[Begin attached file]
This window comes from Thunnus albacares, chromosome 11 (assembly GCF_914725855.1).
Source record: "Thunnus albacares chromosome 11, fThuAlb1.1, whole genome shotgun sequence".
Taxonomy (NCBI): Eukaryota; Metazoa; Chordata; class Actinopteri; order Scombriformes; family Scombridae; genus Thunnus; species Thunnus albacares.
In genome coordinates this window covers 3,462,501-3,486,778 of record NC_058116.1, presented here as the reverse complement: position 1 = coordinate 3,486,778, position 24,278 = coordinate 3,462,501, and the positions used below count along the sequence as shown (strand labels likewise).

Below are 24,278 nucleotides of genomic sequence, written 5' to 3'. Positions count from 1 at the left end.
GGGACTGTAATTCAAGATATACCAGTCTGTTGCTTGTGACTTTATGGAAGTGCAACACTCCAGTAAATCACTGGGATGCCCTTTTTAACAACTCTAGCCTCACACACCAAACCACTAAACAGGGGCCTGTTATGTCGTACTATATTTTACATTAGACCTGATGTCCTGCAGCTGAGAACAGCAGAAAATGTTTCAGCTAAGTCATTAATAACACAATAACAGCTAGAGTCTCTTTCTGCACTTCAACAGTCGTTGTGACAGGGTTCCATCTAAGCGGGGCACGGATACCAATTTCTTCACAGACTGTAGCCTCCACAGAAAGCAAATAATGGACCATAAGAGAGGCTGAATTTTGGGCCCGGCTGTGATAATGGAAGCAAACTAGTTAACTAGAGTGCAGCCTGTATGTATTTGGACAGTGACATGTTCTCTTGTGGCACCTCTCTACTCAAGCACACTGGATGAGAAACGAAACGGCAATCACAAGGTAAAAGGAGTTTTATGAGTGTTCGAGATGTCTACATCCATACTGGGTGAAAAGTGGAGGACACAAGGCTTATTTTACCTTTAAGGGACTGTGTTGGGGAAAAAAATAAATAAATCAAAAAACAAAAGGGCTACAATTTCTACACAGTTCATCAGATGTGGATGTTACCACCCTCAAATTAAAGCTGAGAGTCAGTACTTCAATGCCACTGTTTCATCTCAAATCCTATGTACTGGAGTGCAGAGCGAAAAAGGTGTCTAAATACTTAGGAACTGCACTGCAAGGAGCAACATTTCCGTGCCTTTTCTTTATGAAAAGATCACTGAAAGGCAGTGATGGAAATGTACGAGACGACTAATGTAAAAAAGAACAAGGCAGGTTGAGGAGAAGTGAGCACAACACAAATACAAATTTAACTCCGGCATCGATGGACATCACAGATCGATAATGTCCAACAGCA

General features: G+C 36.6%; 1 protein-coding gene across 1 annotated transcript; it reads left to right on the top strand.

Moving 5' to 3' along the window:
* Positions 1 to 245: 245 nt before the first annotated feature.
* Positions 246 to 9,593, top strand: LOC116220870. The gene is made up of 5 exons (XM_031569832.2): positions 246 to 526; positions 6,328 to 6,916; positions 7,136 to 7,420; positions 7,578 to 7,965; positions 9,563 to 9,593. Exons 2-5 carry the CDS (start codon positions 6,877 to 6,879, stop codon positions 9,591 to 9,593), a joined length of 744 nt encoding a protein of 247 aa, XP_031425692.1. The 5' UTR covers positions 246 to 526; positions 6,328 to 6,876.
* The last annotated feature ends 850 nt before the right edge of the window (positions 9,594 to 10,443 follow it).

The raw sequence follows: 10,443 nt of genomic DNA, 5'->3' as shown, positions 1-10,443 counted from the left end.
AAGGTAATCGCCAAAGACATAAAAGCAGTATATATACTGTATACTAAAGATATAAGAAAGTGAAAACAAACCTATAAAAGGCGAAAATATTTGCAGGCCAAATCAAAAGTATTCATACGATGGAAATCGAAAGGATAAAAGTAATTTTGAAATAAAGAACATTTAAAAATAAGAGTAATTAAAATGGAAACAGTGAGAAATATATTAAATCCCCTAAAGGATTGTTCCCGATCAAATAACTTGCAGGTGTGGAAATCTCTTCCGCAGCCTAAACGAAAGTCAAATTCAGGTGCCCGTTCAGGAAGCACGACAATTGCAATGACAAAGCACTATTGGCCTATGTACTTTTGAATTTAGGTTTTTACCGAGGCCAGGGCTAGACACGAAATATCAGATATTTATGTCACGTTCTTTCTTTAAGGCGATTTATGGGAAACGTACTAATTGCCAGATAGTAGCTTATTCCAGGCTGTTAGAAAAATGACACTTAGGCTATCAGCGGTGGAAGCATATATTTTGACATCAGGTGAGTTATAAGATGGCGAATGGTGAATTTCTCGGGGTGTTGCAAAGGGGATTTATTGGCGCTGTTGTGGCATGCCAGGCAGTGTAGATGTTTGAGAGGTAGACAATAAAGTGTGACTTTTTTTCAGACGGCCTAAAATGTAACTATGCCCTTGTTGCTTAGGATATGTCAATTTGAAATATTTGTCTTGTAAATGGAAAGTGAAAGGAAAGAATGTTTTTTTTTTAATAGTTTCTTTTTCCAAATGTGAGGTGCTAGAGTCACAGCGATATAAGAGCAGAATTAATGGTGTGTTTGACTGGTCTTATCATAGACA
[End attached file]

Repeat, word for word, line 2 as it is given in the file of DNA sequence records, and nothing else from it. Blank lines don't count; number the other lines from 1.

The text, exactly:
Source record: "Thunnus albacares chromosome 11, fThuAlb1.1, whole genome shotgun sequence".